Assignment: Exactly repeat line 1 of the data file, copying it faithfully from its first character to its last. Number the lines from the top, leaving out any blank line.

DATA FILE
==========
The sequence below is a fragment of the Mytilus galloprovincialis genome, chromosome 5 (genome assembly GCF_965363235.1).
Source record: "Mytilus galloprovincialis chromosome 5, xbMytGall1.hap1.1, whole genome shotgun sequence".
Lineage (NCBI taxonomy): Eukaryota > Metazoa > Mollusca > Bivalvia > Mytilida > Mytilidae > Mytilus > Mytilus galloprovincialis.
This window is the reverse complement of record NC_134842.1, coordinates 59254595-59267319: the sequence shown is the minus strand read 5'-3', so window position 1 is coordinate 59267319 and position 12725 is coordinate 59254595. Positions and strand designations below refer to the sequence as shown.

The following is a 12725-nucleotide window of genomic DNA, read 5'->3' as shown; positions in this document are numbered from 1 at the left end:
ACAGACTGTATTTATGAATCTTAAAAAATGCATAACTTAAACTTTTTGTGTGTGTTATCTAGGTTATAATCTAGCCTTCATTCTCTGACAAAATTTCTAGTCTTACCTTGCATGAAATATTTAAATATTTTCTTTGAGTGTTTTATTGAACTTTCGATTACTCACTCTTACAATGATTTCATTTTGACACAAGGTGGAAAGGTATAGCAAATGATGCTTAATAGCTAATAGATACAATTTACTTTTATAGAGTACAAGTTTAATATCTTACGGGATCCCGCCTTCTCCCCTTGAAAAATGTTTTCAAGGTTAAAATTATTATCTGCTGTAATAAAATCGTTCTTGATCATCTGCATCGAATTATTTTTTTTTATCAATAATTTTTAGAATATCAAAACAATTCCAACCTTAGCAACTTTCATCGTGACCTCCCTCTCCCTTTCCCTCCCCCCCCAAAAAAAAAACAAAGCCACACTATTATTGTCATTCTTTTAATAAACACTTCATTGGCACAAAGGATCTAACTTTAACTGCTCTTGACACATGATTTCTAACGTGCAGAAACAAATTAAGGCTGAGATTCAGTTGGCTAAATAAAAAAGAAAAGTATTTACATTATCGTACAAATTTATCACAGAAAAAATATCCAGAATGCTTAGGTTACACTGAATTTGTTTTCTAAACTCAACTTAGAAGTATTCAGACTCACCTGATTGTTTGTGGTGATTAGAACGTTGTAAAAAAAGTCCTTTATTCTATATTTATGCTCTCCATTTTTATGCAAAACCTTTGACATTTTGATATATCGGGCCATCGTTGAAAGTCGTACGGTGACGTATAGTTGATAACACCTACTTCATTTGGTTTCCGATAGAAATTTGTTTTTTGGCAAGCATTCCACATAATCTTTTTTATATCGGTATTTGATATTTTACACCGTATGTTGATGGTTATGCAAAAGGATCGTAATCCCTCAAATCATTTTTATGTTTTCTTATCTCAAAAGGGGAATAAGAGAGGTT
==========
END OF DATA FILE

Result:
The sequence below is a fragment of the Mytilus galloprovincialis genome, chromosome 5 (genome assembly GCF_965363235.1).